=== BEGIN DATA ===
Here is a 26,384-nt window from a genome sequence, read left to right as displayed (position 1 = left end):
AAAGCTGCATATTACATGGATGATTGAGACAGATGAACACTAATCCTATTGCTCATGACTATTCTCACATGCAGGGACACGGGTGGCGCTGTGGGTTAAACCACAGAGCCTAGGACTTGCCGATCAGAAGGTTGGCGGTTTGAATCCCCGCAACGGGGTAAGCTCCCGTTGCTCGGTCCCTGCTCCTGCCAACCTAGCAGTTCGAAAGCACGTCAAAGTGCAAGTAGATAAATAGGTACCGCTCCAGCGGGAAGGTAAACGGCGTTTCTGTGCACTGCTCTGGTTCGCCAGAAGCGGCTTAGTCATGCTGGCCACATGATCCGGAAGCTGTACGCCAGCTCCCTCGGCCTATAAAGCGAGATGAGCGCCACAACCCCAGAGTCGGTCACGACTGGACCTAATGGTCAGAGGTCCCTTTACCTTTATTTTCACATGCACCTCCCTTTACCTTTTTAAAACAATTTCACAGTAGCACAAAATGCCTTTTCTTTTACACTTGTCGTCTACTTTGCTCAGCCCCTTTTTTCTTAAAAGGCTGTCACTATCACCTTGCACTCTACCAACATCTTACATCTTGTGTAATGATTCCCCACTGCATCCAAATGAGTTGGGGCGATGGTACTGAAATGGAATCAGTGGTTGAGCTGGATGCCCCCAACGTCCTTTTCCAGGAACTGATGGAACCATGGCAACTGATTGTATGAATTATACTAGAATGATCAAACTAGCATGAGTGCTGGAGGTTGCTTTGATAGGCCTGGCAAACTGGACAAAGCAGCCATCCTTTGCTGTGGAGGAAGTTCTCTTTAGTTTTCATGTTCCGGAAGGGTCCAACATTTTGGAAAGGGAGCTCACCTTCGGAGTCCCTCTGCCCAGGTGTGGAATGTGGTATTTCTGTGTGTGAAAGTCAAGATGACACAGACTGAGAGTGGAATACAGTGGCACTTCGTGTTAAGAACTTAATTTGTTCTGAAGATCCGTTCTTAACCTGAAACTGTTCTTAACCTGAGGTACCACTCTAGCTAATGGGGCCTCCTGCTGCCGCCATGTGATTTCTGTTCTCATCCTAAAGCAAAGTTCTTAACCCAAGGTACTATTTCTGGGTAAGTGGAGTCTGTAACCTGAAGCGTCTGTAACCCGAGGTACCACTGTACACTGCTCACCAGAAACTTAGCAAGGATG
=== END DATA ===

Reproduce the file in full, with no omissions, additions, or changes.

Here is a 26,384-nt window from a genome sequence, read left to right as displayed (position 1 = left end):
AAAGCTGCATATTACATGGATGATTGAGACAGATGAACACTAATCCTATTGCTCATGACTATTCTCACATGCAGGGACACGGGTGGCGCTGTGGGTTAAACCACAGAGCCTAGGACTTGCCGATCAGAAGGTTGGCGGTTTGAATCCCCGCAACGGGGTAAGCTCCCGTTGCTCGGTCCCTGCTCCTGCCAACCTAGCAGTTCGAAAGCACGTCAAAGTGCAAGTAGATAAATAGGTACCGCTCCAGCGGGAAGGTAAACGGCGTTTCTGTGCACTGCTCTGGTTCGCCAGAAGCGGCTTAGTCATGCTGGCCACATGATCCGGAAGCTGTACGCCAGCTCCCTCGGCCTATAAAGCGAGATGAGCGCCACAACCCCAGAGTCGGTCACGACTGGACCTAATGGTCAGAGGTCCCTTTACCTTTATTTTCACATGCACCTCCCTTTACCTTTTTAAAACAATTTCACAGTAGCACAAAATGCCTTTTCTTTTACACTTGTCGTCTACTTTGCTCAGCCCCTTTTTTCTTAAAAGGCTGTCACTATCACCTTGCACTCTACCAACATCTTACATCTTGTGTAATGATTCCCCACTGCATCCAAATGAGTTGGGGCGATGGTACTGAAATGGAATCAGTGGTTGAGCTGGATGCCCCCAACGTCCTTTTCCAGGAACTGATGGAACCATGGCAACTGATTGTATGAATTATACTAGAATGATCAAACTAGCATGAGTGCTGGAGGTTGCTTTGATAGGCCTGGCAAACTGGACAAAGCAGCCATCCTTTGCTGTGGAGGAAGTTCTCTTTAGTTTTCATGTTCCGGAAGGGTCCAACATTTTGGAAAGGGAGCTCACCTTCGGAGTCCCTCTGCCCAGGTGTGGAATGTGGTATTTCTGTGTGTGAAAGTCAAGATGACACAGACTGAGAGTGGAATACAGTGGCACTTCGTGTTAAGAACTTAATTTGTTCTGAAGATCCGTTCTTAACCTGAAACTGTTCTTAACCTGAGGTACCACTCTAGCTAATGGGGCCTCCTGCTGCCGCCATGTGATTTCTGTTCTCATCCTAAAGCAAAGTTCTTAACCCAAGGTACTATTTCTGGGTAAGTGGAGTCTGTAACCTGAAGCGTCTGTAACCCGAGGTACCACTGTACACTGCTCACCAGAAACTTAGCAAGGATG